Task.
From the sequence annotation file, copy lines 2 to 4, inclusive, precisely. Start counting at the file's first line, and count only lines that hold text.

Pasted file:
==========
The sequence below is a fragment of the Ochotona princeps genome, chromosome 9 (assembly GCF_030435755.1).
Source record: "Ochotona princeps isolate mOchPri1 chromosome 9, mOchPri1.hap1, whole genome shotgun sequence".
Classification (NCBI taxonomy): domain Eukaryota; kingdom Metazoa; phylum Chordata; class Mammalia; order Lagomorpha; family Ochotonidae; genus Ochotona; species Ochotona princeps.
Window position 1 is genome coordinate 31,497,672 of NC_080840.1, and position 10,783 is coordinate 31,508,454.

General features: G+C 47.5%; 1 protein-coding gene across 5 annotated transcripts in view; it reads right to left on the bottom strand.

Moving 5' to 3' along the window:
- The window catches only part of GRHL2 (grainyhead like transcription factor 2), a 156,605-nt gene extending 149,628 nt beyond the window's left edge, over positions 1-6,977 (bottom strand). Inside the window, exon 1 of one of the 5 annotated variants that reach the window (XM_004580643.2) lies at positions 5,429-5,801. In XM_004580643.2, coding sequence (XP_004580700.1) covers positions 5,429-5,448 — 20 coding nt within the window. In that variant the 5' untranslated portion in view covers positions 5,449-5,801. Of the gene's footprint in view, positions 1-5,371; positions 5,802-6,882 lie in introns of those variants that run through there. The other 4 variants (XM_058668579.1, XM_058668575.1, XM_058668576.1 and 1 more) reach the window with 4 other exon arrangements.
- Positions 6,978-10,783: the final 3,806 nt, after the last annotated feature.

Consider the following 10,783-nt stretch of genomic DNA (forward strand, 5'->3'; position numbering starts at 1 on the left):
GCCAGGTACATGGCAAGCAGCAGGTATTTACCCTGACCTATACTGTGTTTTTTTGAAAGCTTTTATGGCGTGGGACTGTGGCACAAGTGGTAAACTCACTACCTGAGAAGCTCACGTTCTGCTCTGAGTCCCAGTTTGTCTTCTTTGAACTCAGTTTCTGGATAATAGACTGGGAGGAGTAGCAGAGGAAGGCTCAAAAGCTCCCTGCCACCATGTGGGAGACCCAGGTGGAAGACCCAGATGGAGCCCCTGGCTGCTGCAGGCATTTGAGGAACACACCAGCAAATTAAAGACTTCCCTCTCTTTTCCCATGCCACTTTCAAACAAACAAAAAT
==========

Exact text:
Source record: "Ochotona princeps isolate mOchPri1 chromosome 9, mOchPri1.hap1, whole genome shotgun sequence".
Classification (NCBI taxonomy): domain Eukaryota; kingdom Metazoa; phylum Chordata; class Mammalia; order Lagomorpha; family Ochotonidae; genus Ochotona; species Ochotona princeps.
Window position 1 is genome coordinate 31,497,672 of NC_080840.1, and position 10,783 is coordinate 31,508,454.